It was important to me to show that, if so much of what has come before resembles what is going on now, then so would so much of what is to come. There's increasing awareness of racial and gender bias in algorithms. Women were given lower credit scores with the Apple card because of an opaque algorithm determining credit worthiness. Courts across the country are using algorithms to spit out "risk assessment" scores to make decisions about bail and parole, machines essentially dictating the terms of a person's freedom and whether or not they're to be granted it to begin with. ... "The past is never dead, it isn't even past," Faulkner wrote in Requiem for a Nun. Just as white society has proven itself incapable of understanding its past torment of black Americans, it remains blind to how its own walking into the future will trample the rest of us.
Tell me about Ella. I feel like in another book she'd be more the center of the story, more the Chosen One type, but you've done something different.
I have to say, when I saw the finale of Watchmen, I felt very vindicated! There are a few reasons why I positioned Ella the way I did in the story, one craft-related and the other more caught up in the substance of issues I wanted to explore.
In anime, whenever you have an overpowered character, the narrative designer must confront the challenge of how to make that character compelling ... I wanted Ella, my overpowered character, so to speak, to be one of the story's protagonistic foci, and the question arose: How to make God compelling. How do you make her interesting? Well, you give her something she wants to do but can't. As powerful as she is, she can't protect her little brother, Kev. That gave me the root of the drama, the story's conflict. It was Ella turning against the way the world spun. That friction was the story, or, at least, its engine.
The second reason why Ella is positioned the way she is is that I knew incarceration would take up a significant portion of the story's real estate. My time in Ramallah working with Palestinian Arab detainees, my tenure as part of a client's habeas corpus team with Columbia Law School's Mass Incarceration Clinic, my work with the New York Attorney General's Office's Civil Rights Bureau, and my time with the Legal Aid Society's Parole Revocation Defense Unit had inundated me with displays of the human drama that occurs behind bars.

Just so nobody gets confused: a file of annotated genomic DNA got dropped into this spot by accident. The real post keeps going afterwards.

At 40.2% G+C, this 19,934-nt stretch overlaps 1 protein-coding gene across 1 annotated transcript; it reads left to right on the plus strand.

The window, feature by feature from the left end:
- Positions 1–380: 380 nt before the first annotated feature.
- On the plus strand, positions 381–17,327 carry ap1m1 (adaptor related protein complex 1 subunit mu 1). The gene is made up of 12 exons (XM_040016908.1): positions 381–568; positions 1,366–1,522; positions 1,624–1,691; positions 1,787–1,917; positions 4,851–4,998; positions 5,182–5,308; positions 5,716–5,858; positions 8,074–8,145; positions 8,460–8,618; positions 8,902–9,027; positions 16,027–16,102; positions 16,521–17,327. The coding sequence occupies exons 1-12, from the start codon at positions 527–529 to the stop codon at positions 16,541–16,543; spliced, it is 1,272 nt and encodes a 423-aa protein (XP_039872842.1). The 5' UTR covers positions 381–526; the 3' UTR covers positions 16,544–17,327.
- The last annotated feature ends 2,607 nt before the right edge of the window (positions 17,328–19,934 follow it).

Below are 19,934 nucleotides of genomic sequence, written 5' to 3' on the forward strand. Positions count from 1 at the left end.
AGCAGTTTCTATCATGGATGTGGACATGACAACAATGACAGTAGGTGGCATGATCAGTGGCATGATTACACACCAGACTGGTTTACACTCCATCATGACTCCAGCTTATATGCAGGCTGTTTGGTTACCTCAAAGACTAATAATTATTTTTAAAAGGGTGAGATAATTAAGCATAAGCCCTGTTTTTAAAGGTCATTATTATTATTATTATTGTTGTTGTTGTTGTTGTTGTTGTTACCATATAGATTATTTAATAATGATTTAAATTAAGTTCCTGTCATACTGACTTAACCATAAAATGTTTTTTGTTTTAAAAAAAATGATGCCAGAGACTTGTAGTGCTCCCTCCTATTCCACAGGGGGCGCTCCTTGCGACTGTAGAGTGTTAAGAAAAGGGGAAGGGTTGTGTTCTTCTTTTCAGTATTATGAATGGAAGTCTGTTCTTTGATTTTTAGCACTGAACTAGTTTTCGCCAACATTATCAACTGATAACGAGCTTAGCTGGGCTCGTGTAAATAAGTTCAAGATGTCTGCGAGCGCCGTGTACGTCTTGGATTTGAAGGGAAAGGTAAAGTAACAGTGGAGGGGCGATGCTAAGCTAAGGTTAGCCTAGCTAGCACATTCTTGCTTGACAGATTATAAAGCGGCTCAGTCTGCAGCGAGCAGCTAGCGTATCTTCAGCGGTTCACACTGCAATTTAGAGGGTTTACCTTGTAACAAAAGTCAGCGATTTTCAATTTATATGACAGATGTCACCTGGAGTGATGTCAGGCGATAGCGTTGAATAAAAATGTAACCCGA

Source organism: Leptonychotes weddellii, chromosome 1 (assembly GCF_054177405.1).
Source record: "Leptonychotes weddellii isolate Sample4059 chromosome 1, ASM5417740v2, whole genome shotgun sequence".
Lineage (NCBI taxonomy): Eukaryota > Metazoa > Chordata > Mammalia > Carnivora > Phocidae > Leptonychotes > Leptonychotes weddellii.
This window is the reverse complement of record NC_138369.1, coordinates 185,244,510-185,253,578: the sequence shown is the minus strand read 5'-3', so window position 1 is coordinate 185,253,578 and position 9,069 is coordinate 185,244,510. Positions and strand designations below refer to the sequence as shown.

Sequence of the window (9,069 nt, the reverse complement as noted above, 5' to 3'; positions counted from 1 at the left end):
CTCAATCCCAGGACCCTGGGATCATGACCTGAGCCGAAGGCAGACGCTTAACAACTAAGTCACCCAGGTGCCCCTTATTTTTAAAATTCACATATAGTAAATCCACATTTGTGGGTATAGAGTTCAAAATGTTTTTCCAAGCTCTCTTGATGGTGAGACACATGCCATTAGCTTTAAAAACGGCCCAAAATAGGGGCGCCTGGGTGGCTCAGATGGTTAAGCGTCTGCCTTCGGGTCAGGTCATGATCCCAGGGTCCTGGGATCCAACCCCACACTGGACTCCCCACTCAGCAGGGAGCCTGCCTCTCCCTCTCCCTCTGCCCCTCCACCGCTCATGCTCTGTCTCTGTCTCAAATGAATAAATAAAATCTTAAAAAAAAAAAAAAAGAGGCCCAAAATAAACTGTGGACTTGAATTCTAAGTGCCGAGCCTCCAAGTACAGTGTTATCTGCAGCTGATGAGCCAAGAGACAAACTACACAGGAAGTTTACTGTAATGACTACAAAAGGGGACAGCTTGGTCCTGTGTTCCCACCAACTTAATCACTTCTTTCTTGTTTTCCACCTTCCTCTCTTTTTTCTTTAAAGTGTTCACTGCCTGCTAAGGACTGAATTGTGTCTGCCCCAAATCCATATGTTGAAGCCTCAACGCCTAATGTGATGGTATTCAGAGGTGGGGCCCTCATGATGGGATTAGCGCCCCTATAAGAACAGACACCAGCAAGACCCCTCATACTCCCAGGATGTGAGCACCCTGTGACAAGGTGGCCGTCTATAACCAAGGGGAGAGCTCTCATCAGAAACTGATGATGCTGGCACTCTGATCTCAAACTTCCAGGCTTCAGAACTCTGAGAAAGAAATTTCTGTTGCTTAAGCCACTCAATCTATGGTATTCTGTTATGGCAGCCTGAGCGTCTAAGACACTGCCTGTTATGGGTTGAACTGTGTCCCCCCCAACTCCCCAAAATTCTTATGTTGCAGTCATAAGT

I was wary of engaging in any sort of savior complex; the incarcerated are most qualified to speak about their own experiences, but I wanted to tell people some of what I saw and heard and read about in these places. I had to get it out of me. And, given my time in law school and as a legal professional who has dealt in these systems, I felt I had the kind of background that was needed to do this telling. This wasn't a faceless black mass I was trying to humanize, these were specific stories I needed to get out of me and felt were especially compelling. And I didn't want the reader to experience these things from any sort of remove. I wanted them to cognitively live in Rikers with Kev and not have the option of escape that Ella would have, given her powers.
There's a lot of Biblical reference in the book, and I think it's interesting to look at Ella through the lens of a Chosen One or Anointed One. Ella comes to believe that she was prayed for, that she is the answer to a beseeching, that she is the vehicle for her people's deliverance. Which begs the question, whose Chosen One is she?